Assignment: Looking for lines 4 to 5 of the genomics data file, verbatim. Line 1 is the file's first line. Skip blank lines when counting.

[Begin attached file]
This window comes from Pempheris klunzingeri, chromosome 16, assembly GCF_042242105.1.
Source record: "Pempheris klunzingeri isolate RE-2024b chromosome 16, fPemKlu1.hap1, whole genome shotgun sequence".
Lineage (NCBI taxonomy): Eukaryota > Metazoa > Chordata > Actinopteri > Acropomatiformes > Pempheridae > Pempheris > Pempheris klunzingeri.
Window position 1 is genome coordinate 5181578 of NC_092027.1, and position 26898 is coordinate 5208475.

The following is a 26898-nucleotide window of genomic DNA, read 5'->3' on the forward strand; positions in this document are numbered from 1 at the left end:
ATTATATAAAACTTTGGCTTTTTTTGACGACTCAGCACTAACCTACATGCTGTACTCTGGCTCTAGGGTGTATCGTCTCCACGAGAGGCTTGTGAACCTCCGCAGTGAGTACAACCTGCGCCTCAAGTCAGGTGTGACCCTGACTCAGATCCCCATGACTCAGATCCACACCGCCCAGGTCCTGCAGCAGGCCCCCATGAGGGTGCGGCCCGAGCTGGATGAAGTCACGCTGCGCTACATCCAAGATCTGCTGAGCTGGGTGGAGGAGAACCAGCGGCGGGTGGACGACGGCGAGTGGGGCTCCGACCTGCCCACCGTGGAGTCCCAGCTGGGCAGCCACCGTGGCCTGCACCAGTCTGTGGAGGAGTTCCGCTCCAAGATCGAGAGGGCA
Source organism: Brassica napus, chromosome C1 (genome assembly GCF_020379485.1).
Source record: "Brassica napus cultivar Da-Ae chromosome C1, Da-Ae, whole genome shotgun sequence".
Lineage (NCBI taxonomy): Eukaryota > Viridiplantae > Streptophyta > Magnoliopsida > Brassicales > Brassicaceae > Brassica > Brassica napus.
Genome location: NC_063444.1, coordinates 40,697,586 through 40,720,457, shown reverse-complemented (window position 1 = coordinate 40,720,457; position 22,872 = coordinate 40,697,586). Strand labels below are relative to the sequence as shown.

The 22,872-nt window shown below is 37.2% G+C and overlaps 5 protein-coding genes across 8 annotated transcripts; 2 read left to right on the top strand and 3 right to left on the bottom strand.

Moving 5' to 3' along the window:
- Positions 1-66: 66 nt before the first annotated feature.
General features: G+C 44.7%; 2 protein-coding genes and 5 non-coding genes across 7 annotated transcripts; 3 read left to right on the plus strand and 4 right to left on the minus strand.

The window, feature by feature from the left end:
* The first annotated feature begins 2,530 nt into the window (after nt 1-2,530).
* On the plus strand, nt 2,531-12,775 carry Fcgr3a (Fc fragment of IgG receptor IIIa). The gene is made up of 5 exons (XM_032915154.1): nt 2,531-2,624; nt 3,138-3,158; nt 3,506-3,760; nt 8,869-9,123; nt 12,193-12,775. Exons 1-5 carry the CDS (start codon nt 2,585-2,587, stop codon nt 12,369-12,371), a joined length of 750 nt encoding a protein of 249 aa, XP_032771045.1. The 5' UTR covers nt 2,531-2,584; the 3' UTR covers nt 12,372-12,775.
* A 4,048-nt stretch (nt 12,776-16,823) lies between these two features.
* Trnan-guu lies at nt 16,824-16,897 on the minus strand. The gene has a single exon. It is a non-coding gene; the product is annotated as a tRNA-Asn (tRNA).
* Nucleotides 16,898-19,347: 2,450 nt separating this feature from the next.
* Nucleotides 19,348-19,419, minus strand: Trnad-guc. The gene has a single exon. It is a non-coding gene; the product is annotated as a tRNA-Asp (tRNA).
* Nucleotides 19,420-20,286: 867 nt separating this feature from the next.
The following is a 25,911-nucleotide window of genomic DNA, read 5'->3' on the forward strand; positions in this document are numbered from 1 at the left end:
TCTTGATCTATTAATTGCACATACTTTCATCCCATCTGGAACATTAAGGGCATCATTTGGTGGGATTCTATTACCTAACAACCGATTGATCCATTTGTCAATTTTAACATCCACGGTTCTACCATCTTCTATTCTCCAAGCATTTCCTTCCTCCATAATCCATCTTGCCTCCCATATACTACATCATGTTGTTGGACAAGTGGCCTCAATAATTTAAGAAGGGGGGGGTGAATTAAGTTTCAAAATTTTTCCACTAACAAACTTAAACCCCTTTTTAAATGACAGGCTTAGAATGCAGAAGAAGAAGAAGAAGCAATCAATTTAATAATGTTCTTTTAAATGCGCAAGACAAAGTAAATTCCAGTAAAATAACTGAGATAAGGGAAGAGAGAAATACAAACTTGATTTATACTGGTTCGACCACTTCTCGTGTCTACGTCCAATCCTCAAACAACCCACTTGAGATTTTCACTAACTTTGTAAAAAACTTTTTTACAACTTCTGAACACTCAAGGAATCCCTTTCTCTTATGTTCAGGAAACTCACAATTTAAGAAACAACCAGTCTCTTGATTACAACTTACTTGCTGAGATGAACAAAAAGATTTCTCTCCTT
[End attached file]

Window position 1 is genome coordinate 5181578 of NC_092027.1, and position 26898 is coordinate 5208475.

The following is a 26898-nucleotide window of genomic DNA, read 5'->3' on the forward strand; positions in this document are numbered from 1 at the left end: